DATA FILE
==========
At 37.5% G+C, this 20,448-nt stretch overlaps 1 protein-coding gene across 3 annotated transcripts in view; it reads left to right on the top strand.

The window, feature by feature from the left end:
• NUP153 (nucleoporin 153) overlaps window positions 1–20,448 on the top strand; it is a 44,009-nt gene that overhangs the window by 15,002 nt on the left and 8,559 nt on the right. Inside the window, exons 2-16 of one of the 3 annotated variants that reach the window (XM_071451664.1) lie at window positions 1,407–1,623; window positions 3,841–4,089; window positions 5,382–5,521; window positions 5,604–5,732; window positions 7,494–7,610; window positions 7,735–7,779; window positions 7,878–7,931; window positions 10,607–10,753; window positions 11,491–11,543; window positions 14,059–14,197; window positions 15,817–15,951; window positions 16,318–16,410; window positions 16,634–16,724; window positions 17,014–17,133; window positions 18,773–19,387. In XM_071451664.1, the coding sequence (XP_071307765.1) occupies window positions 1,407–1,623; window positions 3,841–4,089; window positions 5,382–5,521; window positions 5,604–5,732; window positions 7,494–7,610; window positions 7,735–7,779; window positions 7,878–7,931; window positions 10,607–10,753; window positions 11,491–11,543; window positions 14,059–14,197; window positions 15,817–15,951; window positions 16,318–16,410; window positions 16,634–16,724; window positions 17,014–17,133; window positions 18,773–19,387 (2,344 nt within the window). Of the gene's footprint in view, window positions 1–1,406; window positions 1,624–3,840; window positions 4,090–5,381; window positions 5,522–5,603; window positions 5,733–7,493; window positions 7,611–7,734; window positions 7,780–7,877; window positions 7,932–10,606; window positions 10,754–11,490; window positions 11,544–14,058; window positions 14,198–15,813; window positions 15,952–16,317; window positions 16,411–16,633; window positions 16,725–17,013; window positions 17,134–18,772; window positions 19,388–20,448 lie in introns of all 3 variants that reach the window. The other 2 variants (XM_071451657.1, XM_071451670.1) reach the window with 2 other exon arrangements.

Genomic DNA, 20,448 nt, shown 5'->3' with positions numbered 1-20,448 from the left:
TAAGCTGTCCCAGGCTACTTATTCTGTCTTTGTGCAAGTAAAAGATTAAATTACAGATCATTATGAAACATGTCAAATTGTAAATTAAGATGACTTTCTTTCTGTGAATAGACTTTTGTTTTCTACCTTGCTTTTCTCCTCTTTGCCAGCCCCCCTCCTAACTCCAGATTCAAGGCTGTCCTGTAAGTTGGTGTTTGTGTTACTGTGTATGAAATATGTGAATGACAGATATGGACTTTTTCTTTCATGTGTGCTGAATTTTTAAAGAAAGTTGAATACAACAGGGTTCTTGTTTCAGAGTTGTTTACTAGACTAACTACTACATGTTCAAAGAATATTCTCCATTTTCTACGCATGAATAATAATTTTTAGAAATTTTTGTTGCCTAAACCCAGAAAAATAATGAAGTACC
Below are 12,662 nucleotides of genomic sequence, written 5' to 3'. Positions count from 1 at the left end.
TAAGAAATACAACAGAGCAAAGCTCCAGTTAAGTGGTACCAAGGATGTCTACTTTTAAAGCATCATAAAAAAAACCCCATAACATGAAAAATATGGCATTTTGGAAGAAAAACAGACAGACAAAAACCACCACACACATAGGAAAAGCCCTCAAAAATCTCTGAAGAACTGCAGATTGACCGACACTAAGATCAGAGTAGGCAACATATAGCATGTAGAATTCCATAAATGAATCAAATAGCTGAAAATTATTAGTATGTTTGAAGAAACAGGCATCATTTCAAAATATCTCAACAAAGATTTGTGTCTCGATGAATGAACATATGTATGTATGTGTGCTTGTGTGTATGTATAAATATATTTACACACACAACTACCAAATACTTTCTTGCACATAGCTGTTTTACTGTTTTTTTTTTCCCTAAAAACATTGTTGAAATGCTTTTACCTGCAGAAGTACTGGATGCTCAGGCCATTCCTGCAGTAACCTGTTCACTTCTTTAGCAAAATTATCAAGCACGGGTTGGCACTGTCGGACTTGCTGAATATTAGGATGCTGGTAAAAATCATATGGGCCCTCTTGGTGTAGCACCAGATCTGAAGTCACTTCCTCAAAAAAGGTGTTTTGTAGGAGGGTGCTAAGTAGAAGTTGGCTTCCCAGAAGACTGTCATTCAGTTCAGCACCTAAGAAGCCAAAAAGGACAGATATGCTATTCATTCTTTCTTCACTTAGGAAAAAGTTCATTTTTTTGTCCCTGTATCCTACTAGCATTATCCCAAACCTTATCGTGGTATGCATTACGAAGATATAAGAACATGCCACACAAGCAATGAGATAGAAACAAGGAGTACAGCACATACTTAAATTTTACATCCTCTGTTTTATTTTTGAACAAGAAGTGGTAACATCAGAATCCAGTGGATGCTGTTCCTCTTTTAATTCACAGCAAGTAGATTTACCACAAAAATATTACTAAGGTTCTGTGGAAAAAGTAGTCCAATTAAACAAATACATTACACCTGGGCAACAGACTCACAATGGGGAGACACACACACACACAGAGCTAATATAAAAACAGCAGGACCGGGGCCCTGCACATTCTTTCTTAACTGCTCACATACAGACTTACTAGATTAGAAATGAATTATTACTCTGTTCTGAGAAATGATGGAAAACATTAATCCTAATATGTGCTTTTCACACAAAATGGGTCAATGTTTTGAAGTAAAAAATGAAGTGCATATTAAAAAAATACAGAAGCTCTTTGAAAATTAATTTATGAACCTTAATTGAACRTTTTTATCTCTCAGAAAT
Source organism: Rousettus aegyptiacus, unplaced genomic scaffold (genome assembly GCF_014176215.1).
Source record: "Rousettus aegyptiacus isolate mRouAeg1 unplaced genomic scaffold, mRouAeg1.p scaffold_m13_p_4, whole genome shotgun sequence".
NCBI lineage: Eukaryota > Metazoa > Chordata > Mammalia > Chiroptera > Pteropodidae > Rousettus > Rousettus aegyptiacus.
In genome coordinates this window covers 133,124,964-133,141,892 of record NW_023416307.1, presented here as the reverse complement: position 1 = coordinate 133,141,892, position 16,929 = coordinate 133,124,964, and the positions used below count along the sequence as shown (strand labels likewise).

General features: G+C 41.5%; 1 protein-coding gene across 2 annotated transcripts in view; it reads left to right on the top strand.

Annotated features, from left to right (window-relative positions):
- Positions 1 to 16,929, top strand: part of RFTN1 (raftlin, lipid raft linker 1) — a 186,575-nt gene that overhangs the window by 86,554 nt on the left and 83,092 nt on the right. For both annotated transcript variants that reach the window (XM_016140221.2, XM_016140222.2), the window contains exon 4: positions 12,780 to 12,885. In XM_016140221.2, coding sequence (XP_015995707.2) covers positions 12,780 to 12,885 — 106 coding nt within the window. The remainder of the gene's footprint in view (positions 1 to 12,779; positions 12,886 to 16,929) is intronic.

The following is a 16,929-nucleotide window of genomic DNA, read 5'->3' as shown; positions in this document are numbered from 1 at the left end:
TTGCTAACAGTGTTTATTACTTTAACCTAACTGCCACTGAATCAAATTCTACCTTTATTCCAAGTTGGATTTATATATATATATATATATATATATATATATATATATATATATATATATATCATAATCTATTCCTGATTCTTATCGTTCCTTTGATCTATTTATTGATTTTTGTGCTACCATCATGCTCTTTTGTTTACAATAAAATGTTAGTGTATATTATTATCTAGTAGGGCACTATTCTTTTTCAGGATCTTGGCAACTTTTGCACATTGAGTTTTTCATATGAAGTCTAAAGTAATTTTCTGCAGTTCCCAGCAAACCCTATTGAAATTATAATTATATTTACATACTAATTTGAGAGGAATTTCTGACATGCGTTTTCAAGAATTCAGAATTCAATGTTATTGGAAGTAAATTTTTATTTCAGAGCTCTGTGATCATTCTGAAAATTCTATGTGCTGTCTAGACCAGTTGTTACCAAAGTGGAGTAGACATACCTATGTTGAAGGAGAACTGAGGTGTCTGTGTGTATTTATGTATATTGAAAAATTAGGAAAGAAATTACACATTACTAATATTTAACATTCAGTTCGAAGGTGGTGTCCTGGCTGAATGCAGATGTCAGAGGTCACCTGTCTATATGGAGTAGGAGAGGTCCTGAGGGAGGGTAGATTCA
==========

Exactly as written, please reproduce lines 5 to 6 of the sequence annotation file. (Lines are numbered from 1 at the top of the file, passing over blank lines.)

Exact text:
TAAGCTGTCCCAGGCTACTTATTCTGTCTTTGTGCAAGTAAAAGATTAAATTACAGATCATTATGAAACATGTCAAATTGTAAATTAAGATGACTTTCTTTCTGTGAATAGACTTTTGTTTTCTACCTTGCTTTTCTCCTCTTTGCCAGCCCCCCTCCTAACTCCAGATTCAAGGCTGTCCTGTAAGTTGGTGTTTGTGTTACTGTGTATGAAATATGTGAATGACAGATATGGACTTTTTCTTTCATGTGTGCTGAATTTTTAAAGAAAGTTGAATACAACAGGGTTCTTGTTTCAGAGTTGTTTACTAGACTAACTACTACATGTTCAAAGAATATTCTCCATTTTCTACGCATGAATAATAATTTTTAGAAATTTTTGTTGCCTAAACCCAGAAAAATAATGAAGTACC
Below are 12,662 nucleotides of genomic sequence, written 5' to 3'. Positions count from 1 at the left end.